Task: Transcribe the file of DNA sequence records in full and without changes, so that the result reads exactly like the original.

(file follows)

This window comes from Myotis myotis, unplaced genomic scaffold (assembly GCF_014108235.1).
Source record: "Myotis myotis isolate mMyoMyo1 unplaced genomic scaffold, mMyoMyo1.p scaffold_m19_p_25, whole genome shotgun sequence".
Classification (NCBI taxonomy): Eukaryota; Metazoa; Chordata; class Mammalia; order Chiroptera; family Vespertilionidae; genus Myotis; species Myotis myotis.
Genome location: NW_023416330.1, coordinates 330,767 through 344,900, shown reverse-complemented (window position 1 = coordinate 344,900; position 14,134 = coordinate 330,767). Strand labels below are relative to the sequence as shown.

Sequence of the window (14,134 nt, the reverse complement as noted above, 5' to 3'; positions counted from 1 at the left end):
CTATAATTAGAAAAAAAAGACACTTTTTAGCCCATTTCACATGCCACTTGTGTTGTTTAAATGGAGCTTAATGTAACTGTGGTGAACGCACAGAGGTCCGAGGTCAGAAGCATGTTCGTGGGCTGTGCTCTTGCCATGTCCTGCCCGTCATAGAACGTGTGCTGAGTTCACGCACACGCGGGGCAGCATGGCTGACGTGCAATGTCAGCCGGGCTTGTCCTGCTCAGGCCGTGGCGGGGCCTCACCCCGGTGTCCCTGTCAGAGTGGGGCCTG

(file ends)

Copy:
This window comes from Myotis myotis, unplaced genomic scaffold (assembly GCF_014108235.1).
Source record: "Myotis myotis isolate mMyoMyo1 unplaced genomic scaffold, mMyoMyo1.p scaffold_m19_p_25, whole genome shotgun sequence".
Classification (NCBI taxonomy): Eukaryota; Metazoa; Chordata; class Mammalia; order Chiroptera; family Vespertilionidae; genus Myotis; species Myotis myotis.
Genome location: NW_023416330.1, coordinates 330,767 through 344,900, shown reverse-complemented (window position 1 = coordinate 344,900; position 14,134 = coordinate 330,767). Strand labels below are relative to the sequence as shown.

Sequence of the window (14,134 nt, the reverse complement as noted above, 5' to 3'; positions counted from 1 at the left end):
CTATAATTAGAAAAAAAAGACACTTTTTAGCCCATTTCACATGCCACTTGTGTTGTTTAAATGGAGCTTAATGTAACTGTGGTGAACGCACAGAGGTCCGAGGTCAGAAGCATGTTCGTGGGCTGTGCTCTTGCCATGTCCTGCCCGTCATAGAACGTGTGCTGAGTTCACGCACACGCGGGGCAGCATGGCTGACGTGCAATGTCAGCCGGGCTTGTCCTGCTCAGGCCGTGGCGGGGCCTCACCCCGGTGTCCCTGTCAGAGTGGGGCCTG